Regulators have worked on a variety of anti-redlining proposals in recent months, including a joint initiative by the Department of Justice, the Consumer Financial Protection Bureau, and the Office of the Comptroller of the Currency.
These proposals come in tandem with recent initiatives from the Securities and Exchange Commission to increase the emphasis on ESG factors, a set of non-financial environmental, social and governance factors that publicly filed companies can use to identify material risks and growth opportunities.
Though anti-redlining legislation initially came into law when Congress enacted the Community Reinvestment Act in 1977, it has recently seen a refocus in the Combatting Redlining Initiative led by the DOJ Civil Rights Division’s Housing and Civil Enforcement Section. During Acting Comptroller Michael Hsu’s initial unveiling of this initiative, he highlighted the importance of providing “fair and equitable access to credit — to everyone” in order to build wealth among minority and underrepresented groups. He emphasized that modern redlining, as compared to its 20th century predecessor, is “often more subtle, harder to detect, and resource-intensive to find.”
Initial reactions to the initiative expected it to focus on the redlining seen in the Trustmark Corp. settlement, where the Jackson, Mississippi-based bank discriminated against Black and Hispanic neighborhoods by “deliberately not marketing, offering, or originating home loans to consumers in majority Black and Hispanic neighborhoods in the Memphis metropolitan area,” according to the CFPB. The $17.6 billion bank settled for a $5 million penalty.
But in recent weeks, though a final rule is not yet in place, the acting comptroller made it clear the focus is not only on direct discrimination, but also on indirect discrimination through climate redlining. Climate redlining occurs when certain minority communities are subject to heightened climate change risks based on where they are located; those heightened risks pose a disproportionate impact on minority groups.
Though official rules have yet to be proposed related to the policies, banks can take the following actions in preparation:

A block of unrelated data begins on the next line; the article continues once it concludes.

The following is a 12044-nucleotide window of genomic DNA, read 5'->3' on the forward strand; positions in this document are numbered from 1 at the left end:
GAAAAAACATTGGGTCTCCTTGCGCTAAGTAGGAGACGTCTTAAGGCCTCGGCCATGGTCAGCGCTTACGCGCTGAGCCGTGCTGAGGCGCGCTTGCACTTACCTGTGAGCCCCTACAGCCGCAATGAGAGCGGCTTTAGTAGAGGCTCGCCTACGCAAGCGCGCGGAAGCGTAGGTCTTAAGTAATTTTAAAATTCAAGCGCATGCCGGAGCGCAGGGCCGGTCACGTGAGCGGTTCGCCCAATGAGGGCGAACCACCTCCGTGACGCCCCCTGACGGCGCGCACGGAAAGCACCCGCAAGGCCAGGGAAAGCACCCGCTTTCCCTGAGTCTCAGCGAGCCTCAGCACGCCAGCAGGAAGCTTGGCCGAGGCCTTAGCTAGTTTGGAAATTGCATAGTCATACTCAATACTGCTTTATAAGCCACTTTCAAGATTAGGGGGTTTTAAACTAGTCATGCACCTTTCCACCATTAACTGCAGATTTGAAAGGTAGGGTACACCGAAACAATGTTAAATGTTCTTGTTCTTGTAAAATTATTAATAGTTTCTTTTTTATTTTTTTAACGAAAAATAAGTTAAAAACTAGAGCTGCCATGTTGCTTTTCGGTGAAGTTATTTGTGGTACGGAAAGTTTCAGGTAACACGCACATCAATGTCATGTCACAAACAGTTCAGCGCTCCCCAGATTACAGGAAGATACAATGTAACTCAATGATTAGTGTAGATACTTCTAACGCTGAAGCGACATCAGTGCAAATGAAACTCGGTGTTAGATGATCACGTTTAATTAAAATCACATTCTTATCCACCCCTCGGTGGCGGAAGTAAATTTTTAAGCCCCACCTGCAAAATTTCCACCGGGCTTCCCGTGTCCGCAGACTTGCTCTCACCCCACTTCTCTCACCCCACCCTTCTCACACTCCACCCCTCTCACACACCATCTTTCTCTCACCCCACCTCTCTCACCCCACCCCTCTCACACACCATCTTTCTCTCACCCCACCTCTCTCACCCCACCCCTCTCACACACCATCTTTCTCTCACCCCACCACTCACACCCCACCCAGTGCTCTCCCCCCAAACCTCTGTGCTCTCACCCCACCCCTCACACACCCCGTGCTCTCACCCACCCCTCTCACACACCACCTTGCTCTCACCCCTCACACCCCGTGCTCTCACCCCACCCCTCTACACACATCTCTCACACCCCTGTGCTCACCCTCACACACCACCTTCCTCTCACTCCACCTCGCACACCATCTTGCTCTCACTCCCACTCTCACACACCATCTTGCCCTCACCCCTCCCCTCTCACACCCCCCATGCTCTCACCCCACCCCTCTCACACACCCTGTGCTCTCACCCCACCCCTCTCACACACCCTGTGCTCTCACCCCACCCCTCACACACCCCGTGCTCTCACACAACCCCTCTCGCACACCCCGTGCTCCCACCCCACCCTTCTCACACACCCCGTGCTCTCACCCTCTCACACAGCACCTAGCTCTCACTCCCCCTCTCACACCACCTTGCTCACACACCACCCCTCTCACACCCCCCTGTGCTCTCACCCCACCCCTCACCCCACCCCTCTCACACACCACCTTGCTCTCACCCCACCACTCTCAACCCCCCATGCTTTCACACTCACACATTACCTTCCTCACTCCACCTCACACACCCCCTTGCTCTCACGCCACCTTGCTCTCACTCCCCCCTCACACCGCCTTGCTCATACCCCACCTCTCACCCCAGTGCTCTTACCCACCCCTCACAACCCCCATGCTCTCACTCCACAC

1. Review any neutral algorithms used in the lending process. Redlining is not always overt; it may be a byproduct of algorithms that appear neutral on the surface but disproportionately target minority communities based on targeting certain income brackets, risk factors or the demographic compensation of the surrounding area. Bankers should make time to carefully review the factors being input into their institution’s algorithms and consider whether those factors might create inadvertent bias.
2. Review any policies related to geographic filtering. Minority groups are disproportionately impacted by the effects of climate change; this disparate impact is expected to grow as the frequency of climate events increases. Rising water, more frequent fires and extreme weather events are all examples of events some banks might choose to geographically exclude in order to keep lending risk portfolios low. But by filtering out these events and impacts, banks may be inadvertently redlining. Banks should take the time to carefully examine any exclusions they make based on geography or weather history in preparation of any final rules, and compare them to demographic information on the bank’s lending practices.
3. Review branch locations. One of the reasons regulators found Trustmark to have engaged in redlining practices was its lack of branch locations in majority Black and Hispanic communities. This meant that not only were those residents not able to receive banking services, they also were not being marketed to when it came to potential lending opportunities. Banks should review the footprints of their branches relative to the demographics in the cities in which they are located to determine whether they are over- or under-represented in certain demographics.
4. Public bank holding companies should review ESG factors. With both proxy season and annual filing season upon publicly traded companies, now is a good time for publicly traded bank holding companies to evaluate their current treatment of environmental, social and governance risks. If a bank identifies that it may be inadvertently engaging in redlining, the affiliated bank holding company should carefully think through potential disclosures.